Warning: Contains SPOILERS for Home team
Netflix’s Sports Comedy Home team is based on a true story, but as with all true story films, the real characters evolved and the film made some changes to the story to increase the theatrics and improve the narrative flow. That said, some of the things that remain true about the film may surprise some viewers. Home team follows events immediately following the 2012 season suspension of New Orleans Saints head coach Sean Payton (Kevin James) following the scandal known as “Bountygate”, in which Saints players received bounties for deliberately injuring opposing players, including Minnesota Vikings star veteran Brett Favre and Arizona Cardinals quarterback Kurt Warner. However, while these real-life characters play a central role in the story, there are elements in the drama that take liberties with the truth.
Home team focuses on Sean Payton and his too-good-to-be-true story before he was brought back to the Saints in the 2013 season. Being the first NFL coach to be suspended for any reason, some believe Home team overlooks the controversial Bountygate scandal too much. Yet, of all the coaches to have serious scandals that tarnish their careers, such as the “Spygate” and “DeflateScandals against Bill Belichick’s New England Patriots, Payton had a particularly unusual non-coaching history. For example, although he was not allowed to coach NFL football during his suspension, Payton returned to his family in Argyle, Texas, and coached his son’s college football team, the Liberty Christian Warriors. Home team comes from Adam Sandler’s Happy Madison Productions and Kevin James’ Hey Eddie Productions, resulting in another collaboration between the comedians after movies like I now pronounce you Chuck and Larry and Hubie Halloween.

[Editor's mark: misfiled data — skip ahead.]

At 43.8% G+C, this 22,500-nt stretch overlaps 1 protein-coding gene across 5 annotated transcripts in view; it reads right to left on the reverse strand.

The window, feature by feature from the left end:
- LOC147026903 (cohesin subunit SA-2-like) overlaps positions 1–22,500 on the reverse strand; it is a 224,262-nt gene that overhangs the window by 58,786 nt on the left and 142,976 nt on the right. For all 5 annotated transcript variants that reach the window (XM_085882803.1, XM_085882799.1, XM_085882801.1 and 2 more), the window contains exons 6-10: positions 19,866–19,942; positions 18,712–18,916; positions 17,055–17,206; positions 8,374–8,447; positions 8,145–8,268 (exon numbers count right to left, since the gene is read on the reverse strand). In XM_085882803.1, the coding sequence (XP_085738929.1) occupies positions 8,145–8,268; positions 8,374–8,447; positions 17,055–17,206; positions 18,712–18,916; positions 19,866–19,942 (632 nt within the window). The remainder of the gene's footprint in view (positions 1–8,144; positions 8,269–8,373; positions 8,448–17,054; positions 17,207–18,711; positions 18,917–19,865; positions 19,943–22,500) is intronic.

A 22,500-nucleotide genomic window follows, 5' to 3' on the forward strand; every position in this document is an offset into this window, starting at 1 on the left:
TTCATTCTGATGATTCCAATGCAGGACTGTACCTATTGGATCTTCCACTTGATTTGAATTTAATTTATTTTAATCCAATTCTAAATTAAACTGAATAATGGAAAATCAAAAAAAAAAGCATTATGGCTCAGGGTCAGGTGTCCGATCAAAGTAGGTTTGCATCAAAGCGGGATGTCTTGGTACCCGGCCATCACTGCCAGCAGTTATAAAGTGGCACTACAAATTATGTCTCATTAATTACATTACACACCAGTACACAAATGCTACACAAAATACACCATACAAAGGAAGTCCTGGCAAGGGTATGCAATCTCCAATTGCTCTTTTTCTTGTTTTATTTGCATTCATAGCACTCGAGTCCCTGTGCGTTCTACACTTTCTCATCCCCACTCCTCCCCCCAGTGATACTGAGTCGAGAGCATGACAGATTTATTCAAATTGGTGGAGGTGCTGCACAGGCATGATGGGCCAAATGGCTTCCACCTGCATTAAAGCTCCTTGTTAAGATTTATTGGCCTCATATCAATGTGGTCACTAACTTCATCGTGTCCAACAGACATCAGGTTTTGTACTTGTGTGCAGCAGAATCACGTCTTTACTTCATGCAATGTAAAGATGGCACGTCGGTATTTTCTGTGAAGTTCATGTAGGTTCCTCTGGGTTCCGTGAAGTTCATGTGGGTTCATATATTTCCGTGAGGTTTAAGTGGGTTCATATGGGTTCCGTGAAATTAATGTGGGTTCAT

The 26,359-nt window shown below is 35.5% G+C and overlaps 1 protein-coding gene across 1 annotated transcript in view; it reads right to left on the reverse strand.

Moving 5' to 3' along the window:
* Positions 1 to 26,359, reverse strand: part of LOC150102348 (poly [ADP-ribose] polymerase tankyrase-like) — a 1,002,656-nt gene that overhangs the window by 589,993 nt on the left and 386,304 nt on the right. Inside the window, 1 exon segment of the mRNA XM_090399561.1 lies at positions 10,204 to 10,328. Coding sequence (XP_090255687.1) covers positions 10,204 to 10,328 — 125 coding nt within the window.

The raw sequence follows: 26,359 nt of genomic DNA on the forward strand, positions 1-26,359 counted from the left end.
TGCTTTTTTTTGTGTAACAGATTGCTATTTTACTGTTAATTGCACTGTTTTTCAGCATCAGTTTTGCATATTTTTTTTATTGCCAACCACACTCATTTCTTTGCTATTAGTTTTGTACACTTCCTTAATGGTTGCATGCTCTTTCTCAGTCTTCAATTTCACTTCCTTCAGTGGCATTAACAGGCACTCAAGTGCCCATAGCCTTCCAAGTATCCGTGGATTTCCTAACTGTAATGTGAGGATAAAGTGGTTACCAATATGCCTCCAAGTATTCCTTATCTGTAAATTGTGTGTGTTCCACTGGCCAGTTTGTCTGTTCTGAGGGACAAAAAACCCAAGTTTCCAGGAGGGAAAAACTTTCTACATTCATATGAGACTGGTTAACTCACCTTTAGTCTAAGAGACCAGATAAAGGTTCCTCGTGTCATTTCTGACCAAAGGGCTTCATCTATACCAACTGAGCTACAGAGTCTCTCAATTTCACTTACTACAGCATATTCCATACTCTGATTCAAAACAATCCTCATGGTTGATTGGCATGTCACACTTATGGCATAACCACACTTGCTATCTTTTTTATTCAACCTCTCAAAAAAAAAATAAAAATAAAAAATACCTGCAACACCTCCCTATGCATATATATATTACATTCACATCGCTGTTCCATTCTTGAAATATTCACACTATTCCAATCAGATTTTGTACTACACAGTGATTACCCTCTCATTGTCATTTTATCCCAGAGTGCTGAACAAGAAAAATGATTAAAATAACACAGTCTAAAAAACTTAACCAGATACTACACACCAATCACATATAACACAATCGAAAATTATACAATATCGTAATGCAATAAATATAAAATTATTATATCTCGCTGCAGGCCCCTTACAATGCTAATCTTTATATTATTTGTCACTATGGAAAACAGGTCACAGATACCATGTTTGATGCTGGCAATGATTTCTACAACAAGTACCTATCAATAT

Looking at the story, it’s easy to believe the film is more fiction than fact, and it’s true that the film plays fast and loose with certain elements of its story. For example, the whole football team didn’t collectively vomit on the pitch after eating homemade food.”Great newspapers.” Nevertheless, The home team the all-star cast portrays real people and events. Here are some of the shockingly true events of home team, including some changes to the story as well as the actual lives of the real main characters.
True – Yes, Sean Payton Really Do Coaching his son’s team